This 30-year-old paid $16,500 for a ‘cheap, old’ abandoned house—and completely transformed it: Look inside

In 2019, I rented a loft in Wheeling, West Virginia. I had just quit my job to work on restoring historic buildings.

Between working at the Wheeling National Heritage Area and being welcomed by the town’s tight-knit community, Wheeling quickly felt like home. But I wasn’t planning to buy a house until I saw the 3,075-square-foot McLain House during a walk through the East Wheeling Historic District.

I was immediately drawn to its location, an up-and-coming neighborhood full of beautiful architecture. Built in 1892, the house had tons of original detail and came with an enormous side lot.

Finding quality masons with experience with historic brick that won’t cost a fortune wasn’t easy. I probably met with a dozen masons, getting quotes ranging from $20,000 to $65,000.Photo: Betsy Sweeny

It was perfect, except it wasn’t livable. There had been decades of water infiltration, which led to brick decay and structural issues. But I was ready for the challenge.

In May 2020, I purchased the property for $16,500 with the help of a personal loan. Then I secured a $100,000 construction loan and got straight to work.

My living expenses are $1,047 a month, which includes my mortgage payment, property taxes, homeowners insurance and utilities.

Renovating an abandoned 19th century house
As an architectural historian, I help people figure out how to best preserve, restore and renovate historical properties. So this project was right up my alley.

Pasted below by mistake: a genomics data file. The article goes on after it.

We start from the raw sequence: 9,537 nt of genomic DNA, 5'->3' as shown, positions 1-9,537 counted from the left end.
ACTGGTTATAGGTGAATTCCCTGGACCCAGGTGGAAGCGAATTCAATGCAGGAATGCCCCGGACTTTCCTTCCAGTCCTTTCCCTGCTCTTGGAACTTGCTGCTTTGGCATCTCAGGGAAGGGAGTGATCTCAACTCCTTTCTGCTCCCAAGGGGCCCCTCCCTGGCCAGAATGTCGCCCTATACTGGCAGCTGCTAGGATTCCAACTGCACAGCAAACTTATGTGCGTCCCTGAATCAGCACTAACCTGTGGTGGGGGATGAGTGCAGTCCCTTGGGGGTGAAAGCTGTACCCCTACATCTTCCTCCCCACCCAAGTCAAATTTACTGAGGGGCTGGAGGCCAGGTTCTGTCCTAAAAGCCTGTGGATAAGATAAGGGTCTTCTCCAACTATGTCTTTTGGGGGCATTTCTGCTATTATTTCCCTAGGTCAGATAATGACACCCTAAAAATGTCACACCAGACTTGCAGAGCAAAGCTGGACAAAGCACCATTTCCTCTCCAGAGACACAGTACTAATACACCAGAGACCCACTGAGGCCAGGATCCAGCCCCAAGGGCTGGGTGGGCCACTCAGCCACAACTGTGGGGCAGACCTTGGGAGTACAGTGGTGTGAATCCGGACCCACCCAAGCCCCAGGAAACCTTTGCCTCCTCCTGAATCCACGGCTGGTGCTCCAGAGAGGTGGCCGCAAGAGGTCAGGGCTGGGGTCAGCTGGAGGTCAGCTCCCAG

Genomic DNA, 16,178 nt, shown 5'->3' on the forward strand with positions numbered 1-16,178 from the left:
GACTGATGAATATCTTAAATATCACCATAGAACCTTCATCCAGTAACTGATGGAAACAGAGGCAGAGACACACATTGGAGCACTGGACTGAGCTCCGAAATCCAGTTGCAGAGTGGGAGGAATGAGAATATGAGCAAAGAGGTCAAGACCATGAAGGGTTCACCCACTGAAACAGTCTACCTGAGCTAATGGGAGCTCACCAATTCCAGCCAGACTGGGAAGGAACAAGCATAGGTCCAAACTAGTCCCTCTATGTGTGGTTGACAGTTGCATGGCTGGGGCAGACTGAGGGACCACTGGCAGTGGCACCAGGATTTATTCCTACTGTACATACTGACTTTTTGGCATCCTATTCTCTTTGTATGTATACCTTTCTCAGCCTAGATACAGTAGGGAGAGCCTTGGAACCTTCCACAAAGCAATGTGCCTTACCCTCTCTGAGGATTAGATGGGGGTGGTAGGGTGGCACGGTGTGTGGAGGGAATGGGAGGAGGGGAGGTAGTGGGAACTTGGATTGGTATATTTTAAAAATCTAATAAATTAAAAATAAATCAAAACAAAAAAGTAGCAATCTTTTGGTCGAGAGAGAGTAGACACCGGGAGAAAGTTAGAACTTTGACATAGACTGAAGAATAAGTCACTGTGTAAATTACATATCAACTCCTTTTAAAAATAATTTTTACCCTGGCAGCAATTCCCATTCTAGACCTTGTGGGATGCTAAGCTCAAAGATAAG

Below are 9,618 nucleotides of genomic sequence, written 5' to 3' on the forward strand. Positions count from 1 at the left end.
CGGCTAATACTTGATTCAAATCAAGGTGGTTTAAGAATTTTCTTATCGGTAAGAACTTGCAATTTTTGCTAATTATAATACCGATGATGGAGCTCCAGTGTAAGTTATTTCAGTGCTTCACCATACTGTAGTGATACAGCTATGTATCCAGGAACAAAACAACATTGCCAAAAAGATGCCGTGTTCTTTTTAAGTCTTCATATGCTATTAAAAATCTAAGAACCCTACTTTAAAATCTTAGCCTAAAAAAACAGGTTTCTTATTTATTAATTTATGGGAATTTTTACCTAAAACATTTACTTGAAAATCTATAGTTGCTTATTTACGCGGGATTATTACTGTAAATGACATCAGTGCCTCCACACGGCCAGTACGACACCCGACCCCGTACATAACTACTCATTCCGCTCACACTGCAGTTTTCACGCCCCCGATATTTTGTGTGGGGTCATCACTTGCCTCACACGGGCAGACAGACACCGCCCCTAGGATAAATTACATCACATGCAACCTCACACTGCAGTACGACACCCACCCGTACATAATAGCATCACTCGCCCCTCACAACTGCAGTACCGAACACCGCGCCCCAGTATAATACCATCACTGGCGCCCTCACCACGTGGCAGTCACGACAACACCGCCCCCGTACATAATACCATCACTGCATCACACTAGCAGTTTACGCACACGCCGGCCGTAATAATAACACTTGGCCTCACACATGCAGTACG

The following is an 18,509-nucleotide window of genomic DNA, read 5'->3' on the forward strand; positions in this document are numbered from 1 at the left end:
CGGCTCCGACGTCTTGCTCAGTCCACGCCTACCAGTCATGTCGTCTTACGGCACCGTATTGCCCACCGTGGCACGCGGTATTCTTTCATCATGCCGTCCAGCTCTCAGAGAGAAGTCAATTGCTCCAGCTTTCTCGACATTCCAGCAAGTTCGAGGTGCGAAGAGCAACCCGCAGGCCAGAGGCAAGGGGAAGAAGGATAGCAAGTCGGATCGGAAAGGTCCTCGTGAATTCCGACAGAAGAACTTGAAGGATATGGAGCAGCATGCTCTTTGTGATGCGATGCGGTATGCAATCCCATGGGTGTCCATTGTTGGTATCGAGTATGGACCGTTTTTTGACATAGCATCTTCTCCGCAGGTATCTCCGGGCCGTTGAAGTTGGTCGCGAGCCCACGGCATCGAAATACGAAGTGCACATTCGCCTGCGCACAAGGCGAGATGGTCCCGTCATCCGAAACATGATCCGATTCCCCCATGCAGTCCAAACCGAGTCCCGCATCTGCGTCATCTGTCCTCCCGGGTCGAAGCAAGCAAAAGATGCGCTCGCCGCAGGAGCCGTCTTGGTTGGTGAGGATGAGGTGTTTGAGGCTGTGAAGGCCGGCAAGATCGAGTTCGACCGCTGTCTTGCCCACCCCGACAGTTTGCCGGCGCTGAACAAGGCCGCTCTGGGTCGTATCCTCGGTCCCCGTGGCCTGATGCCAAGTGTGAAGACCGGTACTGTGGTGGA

One of my favorite things about living in an old house is knowing that I am just a piece of the history of that place.Photo: Betsy Sweeny

From the summer of 2020 through the fall of 2021, the house was under construction. It needed everything: new windows, floors, walls — you name it. But we preserved as much as we could. Every repair left me with a sense that the house was healing itself and getting stronger.
The masonry needed the most work. I hired a crew to repair the fine brickwork on the façade, but spent four months in a bucket truck on nights and weekends, repairing the rest of the house myself.

According to historic documents provided by the Friends of Wheeling, the house was probably built for Thomas B. McLain around 1892. McLain was born in Warren, Ohio and came to Wheeling with his parents, John G. and Eliza Ellen Baird McLain, when he was 2 years old.Photo: Mickey Todiwala for CNBC Make It

The pandemic meant that other historic restoration projects I was working on were paused or slowed down, so I had plenty of time to focus on my house. This helped me stick to my budget.

After the initial repairs, I had the house reappraised. To my delight, it was valued at $202,000. So I refinanced it and used an additional loan to renovate the kitchen.

Living in the McLain House

These curtains were made by my mother, who carefully considered height, weight and the perfect pooling factor when she created them.Credit: Betsy Sweeny

I moved into the three-bedroom, one-and-a-half bathroom house around Thanksgiving in 2021, after 18 months of construction.

I instantly fell in love with the pocket doors in the entrance area. I’m very lucky that they still work and are in great condition.Mickey Todiwala for CNBC Make It